The Open Library, Public Domain Wiki, and other Realized Myths of Creative Commons Lore
by Jon Phillips, Developer, Artist, Manager, Director at Fabricatorz.com on Mar 18, 2008
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Five years ago the actual implementation of an accessible worldwide digital library or archive existed in the land of fairytales. With the rise of Free and Open culture, decreased hardware costs, and ...
Five years ago the actual implementation of an accessible worldwide digital library or archive existed in the land of fairytales. With the rise of Free and Open culture, decreased hardware costs, and cheap Internet access in some countries of the world, the ability to actualize these myths on a grand scale on the Internet became possible. Still however, the legal hurdles randomly scattered by copyright in jurisdictions around the world erected a major barricade for accessing knowledge. Copyright law generally has increased confusion around how creative works may be used. With the introduction of Creative Commons in 2003, these issues were addressed with clearly explained copyright licenses, a clear public domain dedication, and a brilliant international community consisting of 46+ International jurisdictions supporting the commons.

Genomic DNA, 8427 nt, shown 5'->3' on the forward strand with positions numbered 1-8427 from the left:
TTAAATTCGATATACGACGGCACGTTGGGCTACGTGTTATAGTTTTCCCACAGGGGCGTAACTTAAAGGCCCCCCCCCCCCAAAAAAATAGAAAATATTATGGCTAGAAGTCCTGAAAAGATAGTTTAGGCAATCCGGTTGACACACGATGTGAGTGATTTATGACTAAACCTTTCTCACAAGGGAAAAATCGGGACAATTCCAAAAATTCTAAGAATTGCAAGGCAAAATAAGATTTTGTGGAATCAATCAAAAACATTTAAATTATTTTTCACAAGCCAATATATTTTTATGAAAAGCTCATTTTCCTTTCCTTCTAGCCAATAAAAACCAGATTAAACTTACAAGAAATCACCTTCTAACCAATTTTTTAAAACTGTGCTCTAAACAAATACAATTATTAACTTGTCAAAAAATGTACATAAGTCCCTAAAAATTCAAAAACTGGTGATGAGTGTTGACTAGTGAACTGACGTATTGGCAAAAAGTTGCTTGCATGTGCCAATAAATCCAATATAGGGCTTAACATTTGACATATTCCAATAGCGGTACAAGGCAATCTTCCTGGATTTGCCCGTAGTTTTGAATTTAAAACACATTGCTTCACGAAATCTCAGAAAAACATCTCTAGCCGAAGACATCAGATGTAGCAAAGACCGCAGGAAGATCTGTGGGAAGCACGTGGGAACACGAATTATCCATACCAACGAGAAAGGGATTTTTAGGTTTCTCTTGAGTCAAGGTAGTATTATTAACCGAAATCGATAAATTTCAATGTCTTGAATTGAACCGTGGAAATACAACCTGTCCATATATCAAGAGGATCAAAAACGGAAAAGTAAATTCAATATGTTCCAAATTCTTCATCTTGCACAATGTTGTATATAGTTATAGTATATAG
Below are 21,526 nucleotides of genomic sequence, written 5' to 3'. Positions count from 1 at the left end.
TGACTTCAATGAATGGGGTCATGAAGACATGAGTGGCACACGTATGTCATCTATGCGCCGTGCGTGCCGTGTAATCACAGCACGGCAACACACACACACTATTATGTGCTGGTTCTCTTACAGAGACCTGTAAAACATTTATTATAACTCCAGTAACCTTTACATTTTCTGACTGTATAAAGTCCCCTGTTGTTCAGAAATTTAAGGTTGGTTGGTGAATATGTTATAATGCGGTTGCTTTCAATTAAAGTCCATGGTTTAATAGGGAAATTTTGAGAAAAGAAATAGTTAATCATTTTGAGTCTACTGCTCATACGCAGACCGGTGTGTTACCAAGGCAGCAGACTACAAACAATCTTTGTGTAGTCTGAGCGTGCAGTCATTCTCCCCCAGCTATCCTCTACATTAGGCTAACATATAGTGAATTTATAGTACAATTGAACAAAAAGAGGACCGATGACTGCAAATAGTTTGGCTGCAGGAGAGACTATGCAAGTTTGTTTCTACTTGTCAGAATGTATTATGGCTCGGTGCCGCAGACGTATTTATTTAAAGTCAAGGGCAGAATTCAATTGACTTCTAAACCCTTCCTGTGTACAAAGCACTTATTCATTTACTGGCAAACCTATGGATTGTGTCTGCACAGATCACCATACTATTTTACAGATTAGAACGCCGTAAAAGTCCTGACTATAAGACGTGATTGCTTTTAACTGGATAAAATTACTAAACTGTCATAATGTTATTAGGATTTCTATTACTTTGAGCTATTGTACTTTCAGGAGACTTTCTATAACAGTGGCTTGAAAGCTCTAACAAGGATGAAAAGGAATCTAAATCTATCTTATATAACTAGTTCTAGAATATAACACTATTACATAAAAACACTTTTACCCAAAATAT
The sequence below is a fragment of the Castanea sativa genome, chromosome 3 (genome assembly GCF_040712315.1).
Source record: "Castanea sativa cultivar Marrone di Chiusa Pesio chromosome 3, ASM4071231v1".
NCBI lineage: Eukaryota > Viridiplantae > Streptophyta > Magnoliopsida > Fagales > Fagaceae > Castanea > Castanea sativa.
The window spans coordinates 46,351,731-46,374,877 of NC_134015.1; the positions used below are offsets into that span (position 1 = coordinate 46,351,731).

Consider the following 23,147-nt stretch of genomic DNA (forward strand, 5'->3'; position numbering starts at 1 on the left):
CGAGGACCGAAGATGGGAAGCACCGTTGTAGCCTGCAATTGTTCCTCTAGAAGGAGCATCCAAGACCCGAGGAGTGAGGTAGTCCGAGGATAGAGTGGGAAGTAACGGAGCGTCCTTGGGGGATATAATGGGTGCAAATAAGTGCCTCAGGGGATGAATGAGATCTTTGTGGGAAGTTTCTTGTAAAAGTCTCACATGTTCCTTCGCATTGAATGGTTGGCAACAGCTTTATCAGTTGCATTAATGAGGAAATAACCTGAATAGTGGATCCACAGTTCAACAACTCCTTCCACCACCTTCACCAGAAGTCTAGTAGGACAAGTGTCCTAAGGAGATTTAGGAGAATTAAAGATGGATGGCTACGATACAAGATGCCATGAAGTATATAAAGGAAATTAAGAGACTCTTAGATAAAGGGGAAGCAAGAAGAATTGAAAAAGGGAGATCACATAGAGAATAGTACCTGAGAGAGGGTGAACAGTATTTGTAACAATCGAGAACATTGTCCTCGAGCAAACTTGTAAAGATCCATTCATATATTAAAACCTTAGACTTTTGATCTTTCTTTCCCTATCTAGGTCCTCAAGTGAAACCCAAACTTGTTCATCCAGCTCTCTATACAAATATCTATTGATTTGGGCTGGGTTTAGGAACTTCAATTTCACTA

This presentation surveys the major digital archiving initiatives,
museums, and digital libraries around the world which use Creative Commons licenses. It also presents Creative Commons involvement with the Open Library (http://demo.openlibrary.org) to create a site where books and other media are edited collaboratively wiki-style by people around the world to help determine the copyright status of these works. The myths of lore are to be debunked.
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